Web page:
Education is paramount for the Nolans. That’s especially true for Francie who in part three enlists her dad in a scheme to transfer to a superior school in a better neighborhood. Francie’s grandmother is illiterate, same with her Aunt Sissy. But Francie not only learns to read, she becomes proficient, dreams of becoming a writer, and eventually works as a reader for a newspaper-clippings company—an analog predecessor of Google—though she’s only fifteen.
The reason for working so young? Johnny’s alcoholism causes his health to deteriorate. Shortly after hearing Katie is several months pregnant with their third child, he bolts the house, unable to imagine shouldering the new burden. He dies on the street of pneumonia a few days later. Suddenly, it’s all on Katie and the kids to make it work with a baby on the way and no help—however inconsistent—from Dad. The rest of the family rallies, and the Nolans’s fortunes begin to turn in parts four and five of the book.
All of this could feel melodramatic or sentimental in the hands of a less capable writer. But Smith pulls you so convincingly into the world you don’t question it for a moment. Her use of vivid description, unforgettable characters, and comedic episodes (such as when Johnny takes the kids fishing, knowing nothing about how it’s done, or when Aunt Sissy “got herself widowed, divorced, married, and pregnant—all in ten day’s time”) carries you along in utter fascination.
Remarkably, that fascination started before the book even released.
Harper & Brothers editor Elizabeth Lawrence knew she had a hit on her hands but had no idea how big. Early enthusiasm meant the book went into a second printing prior to its official publication. I’m not sure how the publisher kept up with demand; within two weeks of release the book had sold 150,000 copies, eventually moving more than six million!
One reason for the ongoing success of the novel was the decision by the Council on Books in Wartime to release an Armed Services Edition for the benefit of American troops stationed overseas in WWII. It proved one of the most popular novels in the program, according to Molly Guptill Manning, whose history When Books Went to War recounts the story and impact of ASEs.
Soldiers loved it. Manning tells of servicemen reading the pocket-sized edition everywhere from Army hospitals to the front, flipping through pages between bursts of enemy fire.
They wrote Smith constantly. “I haven’t laughed so heartily since my arrival over here eight months ago,” said one. Many noted how much it made them homesick. One said it was like receiving “a good letter from home.” Another compared the book to “living my life over again.” Smith received several letters a day from servicemen—about 1,500 a year—and dutifully responded to most.
In many ways Smith’s book embodied the Allied powers’ civilizational struggle against the Nazis. Instead of a society purging its supposedly lesser elements, the American project welcomed all sorts (even if ambivalently) and incorporated them (even if imperfectly) into itself, as they busily contributed to the whole. Coming when it did and read in the context of war, A Tree Grows in Brooklyn was both a rebuke and a declaration. And it resonated.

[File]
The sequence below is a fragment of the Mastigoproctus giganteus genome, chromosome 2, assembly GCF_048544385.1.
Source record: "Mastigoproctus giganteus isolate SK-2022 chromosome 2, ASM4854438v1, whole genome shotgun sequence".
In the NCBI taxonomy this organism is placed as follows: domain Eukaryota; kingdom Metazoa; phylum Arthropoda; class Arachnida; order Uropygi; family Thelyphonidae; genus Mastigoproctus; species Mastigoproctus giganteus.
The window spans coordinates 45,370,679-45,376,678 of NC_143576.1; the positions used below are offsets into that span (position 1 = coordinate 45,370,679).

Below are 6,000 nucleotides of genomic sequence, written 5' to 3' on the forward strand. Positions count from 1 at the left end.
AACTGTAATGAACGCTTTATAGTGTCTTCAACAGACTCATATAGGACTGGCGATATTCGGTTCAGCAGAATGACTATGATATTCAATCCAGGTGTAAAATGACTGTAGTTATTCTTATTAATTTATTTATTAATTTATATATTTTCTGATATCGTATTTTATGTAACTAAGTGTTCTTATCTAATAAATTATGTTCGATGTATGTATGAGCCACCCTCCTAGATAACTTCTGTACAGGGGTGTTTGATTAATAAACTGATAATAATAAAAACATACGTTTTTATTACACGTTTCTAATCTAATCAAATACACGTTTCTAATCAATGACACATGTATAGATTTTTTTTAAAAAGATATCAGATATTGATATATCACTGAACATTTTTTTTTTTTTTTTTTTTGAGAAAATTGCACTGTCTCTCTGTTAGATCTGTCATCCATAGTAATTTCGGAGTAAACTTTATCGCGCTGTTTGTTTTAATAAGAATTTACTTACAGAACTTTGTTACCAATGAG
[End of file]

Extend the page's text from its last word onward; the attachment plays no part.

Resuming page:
“In the end,” according to one account, “the novel grossed [Smith] about $1 million.” Not too shabby for the daughter of German immigrants—a juicy irony given the book’s role in the war. And, of course, it still sells well today.
What explains its impact and longevity? Unlike Thomas Wolfe’s Brooklyn story, Smith’s was authentic, largely because she lived so much of it. Just like the tree of heaven—that Chinese sumac growing tall outside Francie’s window—Smith’s characters, her neighbors, even her own family began as a foreign (some would say invasive) transplant but quickly took root, becoming thoroughly American.
And countless readers affirmed her compelling portrayal after seeing their own experience refracted through carefully crafted pages that still move readers today.
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Betty Smith’s A Tree Grows in Brooklyn is the twelfth and final book in my 2023 classic novel goal. If you want to read more about that project, you can find that here and here. In all, I’ve read and reviewed:
Mikhail Bulgakov’s The Master and Margarita (January)
Carlo Collodi’s The Adventures of Pinocchio (February)
Jane Austen’s Pride and Prejudice (March)
Joseph Heller’s Catch-22 (April)
Chinua Achebe’s Things Fall Apart (May)
Alan Paton’s Cry, the Beloved Country (June)
Sigrid Undset’s Kristin Lavransdatter trilogy (July)
Zora Neale Hurston’s The Eyes Were Watching God (August)
Ken Kesey’s One Flew Over the Cuckoo’s Nest (September)
Henry James’s The Turn of the Screw (October)
Shusaku Endo’s Silence (November)
As soon as I finished Silence I jumped into Endo’s The Samurai, even though it wasn’t part of the original goal. It wasn’t the only bonus book.
I ended up including a few other classic novel reviews this year: John Wyndham’s The Day of the Triffids, plus a roundup of several others by Wyndham, along with Robert Louis Stevenson’s Strange Case of Dr. Jekyll and Mr. Hyde.
And I may not be done yet! There are several weeks left on the year. Turns out classic novels are a bit addictive.